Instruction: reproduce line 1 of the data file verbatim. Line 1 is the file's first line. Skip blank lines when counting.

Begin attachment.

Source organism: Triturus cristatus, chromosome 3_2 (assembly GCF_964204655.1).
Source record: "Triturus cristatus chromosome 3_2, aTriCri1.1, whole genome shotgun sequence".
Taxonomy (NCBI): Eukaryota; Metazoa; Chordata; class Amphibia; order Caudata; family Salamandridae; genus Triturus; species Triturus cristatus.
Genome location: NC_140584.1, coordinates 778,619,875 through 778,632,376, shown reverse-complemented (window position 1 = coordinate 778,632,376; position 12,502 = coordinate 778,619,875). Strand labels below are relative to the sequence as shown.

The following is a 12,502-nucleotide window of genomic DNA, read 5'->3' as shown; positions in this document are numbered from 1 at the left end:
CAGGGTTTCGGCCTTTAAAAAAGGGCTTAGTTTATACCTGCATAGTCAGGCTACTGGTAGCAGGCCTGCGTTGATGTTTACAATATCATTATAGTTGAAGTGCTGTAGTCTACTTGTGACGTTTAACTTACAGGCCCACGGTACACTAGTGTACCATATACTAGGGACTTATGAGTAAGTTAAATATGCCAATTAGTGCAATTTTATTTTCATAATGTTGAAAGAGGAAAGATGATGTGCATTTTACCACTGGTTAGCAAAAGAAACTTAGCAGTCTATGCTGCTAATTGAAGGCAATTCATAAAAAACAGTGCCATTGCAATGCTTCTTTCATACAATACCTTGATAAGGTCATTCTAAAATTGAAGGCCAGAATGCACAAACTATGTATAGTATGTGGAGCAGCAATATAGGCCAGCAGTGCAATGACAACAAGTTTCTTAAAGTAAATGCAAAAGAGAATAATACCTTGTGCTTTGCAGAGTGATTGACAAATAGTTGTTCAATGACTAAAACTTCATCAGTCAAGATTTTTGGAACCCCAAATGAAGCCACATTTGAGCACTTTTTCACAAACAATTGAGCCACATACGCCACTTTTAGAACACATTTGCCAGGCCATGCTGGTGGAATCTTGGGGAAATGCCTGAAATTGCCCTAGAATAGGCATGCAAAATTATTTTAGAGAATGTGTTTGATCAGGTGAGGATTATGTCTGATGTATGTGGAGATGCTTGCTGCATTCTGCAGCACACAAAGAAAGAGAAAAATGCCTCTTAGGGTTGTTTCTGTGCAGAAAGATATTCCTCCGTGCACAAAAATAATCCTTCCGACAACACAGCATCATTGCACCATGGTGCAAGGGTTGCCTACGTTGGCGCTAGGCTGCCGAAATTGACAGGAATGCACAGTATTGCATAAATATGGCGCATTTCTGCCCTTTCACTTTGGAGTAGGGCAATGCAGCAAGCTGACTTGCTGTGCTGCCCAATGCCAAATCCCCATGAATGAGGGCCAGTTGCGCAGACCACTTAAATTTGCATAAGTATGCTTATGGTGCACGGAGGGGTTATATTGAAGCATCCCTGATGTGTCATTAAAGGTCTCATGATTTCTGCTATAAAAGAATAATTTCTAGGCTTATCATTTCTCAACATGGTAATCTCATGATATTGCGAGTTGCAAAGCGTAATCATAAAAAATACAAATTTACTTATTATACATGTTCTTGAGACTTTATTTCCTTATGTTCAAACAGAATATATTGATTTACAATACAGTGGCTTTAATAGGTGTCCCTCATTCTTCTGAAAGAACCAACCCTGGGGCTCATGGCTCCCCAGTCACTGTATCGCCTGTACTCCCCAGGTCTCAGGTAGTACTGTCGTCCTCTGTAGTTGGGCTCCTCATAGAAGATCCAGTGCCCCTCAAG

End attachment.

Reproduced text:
Source organism: Triturus cristatus, chromosome 3_2 (assembly GCF_964204655.1).